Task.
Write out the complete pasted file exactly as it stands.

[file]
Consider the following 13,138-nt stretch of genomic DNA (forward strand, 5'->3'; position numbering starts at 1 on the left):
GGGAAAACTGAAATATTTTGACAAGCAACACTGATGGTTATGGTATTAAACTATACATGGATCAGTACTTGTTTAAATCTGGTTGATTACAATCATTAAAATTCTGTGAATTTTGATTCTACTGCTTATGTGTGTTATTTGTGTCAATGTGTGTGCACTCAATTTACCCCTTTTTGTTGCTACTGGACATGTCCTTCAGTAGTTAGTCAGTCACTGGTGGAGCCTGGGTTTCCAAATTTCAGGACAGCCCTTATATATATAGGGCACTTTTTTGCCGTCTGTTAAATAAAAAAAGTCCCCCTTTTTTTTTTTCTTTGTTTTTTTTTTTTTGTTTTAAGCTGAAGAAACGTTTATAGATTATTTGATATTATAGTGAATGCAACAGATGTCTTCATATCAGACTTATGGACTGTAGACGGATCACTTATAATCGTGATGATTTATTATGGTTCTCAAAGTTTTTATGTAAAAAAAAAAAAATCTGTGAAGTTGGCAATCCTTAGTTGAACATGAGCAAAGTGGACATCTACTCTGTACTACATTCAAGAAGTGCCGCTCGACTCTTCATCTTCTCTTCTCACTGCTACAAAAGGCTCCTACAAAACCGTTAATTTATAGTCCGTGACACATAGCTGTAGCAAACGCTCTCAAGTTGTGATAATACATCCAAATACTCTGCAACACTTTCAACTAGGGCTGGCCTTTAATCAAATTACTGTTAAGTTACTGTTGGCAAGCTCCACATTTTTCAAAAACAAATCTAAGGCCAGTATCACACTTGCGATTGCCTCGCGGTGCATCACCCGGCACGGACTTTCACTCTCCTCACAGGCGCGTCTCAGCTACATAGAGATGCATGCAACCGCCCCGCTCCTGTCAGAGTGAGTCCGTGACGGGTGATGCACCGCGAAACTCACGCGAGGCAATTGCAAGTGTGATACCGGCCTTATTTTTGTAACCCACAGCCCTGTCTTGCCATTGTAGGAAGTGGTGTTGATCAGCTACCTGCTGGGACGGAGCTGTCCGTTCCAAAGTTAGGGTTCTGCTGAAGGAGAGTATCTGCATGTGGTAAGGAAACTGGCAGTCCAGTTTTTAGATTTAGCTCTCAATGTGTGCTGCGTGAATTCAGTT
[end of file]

Consider the following 13,138-nt stretch of genomic DNA (forward strand, 5'->3'; position numbering starts at 1 on the left):
GGGAAAACTGAAATATTTTGACAAGCAACACTGATGGTTATGGTATTAAACTATACATGGATCAGTACTTGTTTAAATCTGGTTGATTACAATCATTAAAATTCTGTGAATTTTGATTCTACTGCTTATGTGTGTTATTTGTGTCAATGTGTGTGCACTCAATTTACCCCTTTTTGTTGCTACTGGACATGTCCTTCAGTAGTTAGTCAGTCACTGGTGGAGCCTGGGTTTCCAAATTTCAGGACAGCCCTTATATATATAGGGCACTTTTTTGCCGTCTGTTAAATAAAAAAAGTCCCCCTTTTTTTTTTTCTTTGTTTTTTTTTTTTTGTTTTAAGCTGAAGAAACGTTTATAGATTATTTGATATTATAGTGAATGCAACAGATGTCTTCATATCAGACTTATGGACTGTAGACGGATCACTTATAATCGTGATGATTTATTATGGTTCTCAAAGTTTTTATGTAAAAAAAAAAAAATCTGTGAAGTTGGCAATCCTTAGTTGAACATGAGCAAAGTGGACATCTACTCTGTACTACATTCAAGAAGTGCCGCTCGACTCTTCATCTTCTCTTCTCACTGCTACAAAAGGCTCCTACAAAACCGTTAATTTATAGTCCGTGACACATAGCTGTAGCAAACGCTCTCAAGTTGTGATAATACATCCAAATACTCTGCAACACTTTCAACTAGGGCTGGCCTTTAATCAAATTACTGTTAAGTTACTGTTGGCAAGCTCCACATTTTTCAAAAACAAATCTAAGGCCAGTATCACACTTGCGATTGCCTCGCGGTGCATCACCCGGCACGGACTTTCACTCTCCTCACAGGCGCGTCTCAGCTACATAGAGATGCATGCAACCGCCCCGCTCCTGTCAGAGTGAGTCCGTGACGGGTGATGCACCGCGAAACTCACGCGAGGCAATTGCAAGTGTGATACCGGCCTTATTTTTGTAACCCACAGCCCTGTCTTGCCATTGTAGGAAGTGGTGTTGATCAGCTACCTGCTGGGACGGAGCTGTCCGTTCCAAAGTTAGGGTTCTGCTGAAGGAGAGTATCTGCATGTGGTAAGGAAACTGGCAGTCCAGTTTTTAGATTTAGCTCTCAATGTGTGCTGCGTGAATTCAGTT